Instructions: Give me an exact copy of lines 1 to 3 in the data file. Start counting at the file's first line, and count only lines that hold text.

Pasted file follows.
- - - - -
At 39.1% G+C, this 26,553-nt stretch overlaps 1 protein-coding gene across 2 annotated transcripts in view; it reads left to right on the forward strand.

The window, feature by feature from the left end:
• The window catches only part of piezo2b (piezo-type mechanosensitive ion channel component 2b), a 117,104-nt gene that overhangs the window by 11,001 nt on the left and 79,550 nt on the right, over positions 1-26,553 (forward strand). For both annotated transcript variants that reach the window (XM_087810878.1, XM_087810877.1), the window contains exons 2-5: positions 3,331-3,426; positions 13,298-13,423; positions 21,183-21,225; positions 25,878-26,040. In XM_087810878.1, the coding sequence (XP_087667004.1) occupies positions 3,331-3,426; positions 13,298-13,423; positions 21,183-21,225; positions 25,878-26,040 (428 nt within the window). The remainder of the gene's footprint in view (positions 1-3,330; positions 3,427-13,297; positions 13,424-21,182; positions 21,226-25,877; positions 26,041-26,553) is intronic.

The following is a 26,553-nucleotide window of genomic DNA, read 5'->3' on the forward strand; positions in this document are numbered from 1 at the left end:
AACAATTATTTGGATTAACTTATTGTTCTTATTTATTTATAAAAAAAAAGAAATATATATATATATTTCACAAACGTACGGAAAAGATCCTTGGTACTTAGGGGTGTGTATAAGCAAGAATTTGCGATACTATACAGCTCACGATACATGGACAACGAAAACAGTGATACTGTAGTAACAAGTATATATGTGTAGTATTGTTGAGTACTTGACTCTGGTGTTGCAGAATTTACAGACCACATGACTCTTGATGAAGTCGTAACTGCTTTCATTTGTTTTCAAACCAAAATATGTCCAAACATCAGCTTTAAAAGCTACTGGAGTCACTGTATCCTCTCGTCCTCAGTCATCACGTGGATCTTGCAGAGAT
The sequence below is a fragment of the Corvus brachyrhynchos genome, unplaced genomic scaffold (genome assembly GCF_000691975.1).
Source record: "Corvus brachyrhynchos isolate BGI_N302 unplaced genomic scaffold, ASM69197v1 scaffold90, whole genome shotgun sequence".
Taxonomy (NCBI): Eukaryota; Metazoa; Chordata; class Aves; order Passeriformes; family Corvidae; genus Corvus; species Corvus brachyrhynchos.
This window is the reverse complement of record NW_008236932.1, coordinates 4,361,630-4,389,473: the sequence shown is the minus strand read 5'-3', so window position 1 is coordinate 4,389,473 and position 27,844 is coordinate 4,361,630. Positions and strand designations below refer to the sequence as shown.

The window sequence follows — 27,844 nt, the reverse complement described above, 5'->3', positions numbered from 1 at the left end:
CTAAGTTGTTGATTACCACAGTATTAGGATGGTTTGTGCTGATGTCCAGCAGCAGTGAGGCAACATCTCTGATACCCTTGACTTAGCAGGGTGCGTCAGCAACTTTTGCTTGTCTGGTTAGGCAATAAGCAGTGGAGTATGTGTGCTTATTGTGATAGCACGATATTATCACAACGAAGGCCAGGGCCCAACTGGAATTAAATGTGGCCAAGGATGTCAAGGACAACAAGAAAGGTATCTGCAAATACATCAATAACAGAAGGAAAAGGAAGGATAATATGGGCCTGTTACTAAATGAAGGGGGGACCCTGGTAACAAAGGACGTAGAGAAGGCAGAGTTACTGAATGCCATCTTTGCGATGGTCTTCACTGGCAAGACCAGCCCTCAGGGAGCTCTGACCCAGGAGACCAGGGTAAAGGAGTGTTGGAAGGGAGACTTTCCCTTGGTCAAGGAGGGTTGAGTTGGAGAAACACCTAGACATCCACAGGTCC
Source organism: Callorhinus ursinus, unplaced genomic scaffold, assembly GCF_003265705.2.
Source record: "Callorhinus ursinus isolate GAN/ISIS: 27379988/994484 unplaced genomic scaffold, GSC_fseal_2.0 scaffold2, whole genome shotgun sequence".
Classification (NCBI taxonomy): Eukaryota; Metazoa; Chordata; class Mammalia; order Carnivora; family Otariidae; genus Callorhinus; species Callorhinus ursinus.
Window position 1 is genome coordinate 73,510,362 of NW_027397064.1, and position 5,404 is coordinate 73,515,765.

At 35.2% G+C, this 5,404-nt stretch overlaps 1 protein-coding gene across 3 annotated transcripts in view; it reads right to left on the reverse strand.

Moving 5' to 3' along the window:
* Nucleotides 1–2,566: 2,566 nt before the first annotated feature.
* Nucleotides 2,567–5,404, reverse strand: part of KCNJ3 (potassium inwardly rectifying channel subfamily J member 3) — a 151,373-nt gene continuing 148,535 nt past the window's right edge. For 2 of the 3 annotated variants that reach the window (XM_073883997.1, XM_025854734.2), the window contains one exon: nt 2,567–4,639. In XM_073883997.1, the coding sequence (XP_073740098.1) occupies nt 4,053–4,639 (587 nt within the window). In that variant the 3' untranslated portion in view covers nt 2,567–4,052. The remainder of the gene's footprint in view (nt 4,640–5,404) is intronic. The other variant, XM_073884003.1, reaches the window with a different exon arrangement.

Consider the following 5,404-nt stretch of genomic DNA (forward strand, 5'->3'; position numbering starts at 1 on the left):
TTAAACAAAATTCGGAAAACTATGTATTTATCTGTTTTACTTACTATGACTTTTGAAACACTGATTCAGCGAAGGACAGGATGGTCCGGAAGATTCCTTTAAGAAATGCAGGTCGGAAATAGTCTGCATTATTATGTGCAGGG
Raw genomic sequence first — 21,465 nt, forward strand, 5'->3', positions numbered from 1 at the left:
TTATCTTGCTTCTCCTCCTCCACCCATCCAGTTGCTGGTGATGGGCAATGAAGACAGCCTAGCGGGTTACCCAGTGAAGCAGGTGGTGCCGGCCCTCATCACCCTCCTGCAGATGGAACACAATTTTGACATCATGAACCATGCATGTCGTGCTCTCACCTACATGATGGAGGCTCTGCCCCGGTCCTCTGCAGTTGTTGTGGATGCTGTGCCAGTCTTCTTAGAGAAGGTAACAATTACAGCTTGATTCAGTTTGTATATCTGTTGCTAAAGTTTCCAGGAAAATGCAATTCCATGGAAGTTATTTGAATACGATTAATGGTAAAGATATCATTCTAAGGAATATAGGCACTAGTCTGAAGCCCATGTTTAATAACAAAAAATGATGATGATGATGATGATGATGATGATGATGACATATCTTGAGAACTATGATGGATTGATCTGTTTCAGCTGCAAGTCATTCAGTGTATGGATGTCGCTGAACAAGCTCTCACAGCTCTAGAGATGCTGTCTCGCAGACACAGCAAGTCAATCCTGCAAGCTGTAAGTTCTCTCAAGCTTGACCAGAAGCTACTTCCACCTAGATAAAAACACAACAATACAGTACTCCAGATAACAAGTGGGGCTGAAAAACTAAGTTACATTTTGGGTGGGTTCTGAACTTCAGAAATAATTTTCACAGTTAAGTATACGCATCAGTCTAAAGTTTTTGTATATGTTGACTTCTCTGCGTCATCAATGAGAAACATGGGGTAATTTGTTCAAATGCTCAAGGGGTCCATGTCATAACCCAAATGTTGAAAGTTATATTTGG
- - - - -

At 39.1% G+C, this 26,553-nt stretch overlaps 1 protein-coding gene across 2 annotated transcripts in view; it reads left to right on the forward strand.

The window, feature by feature from the left end:
• The window catches only part of piezo2b (piezo-type mechanosensitive ion channel component 2b), a 117,104-nt gene that overhangs the window by 11,001 nt on the left and 79,550 nt on the right, over positions 1-26,553 (forward strand). For both annotated transcript variants that reach the window (XM_087810878.1, XM_087810877.1), the window contains exons 2-5: positions 3,331-3,426; positions 13,298-13,423; positions 21,183-21,225; positions 25,878-26,040. In XM_087810878.1, the coding sequence (XP_087667004.1) occupies positions 3,331-3,426; positions 13,298-13,423; positions 21,183-21,225; positions 25,878-26,040 (428 nt within the window). The remainder of the gene's footprint in view (positions 1-3,330; positions 3,427-13,297; positions 13,424-21,182; positions 21,226-25,877; positions 26,041-26,553) is intronic.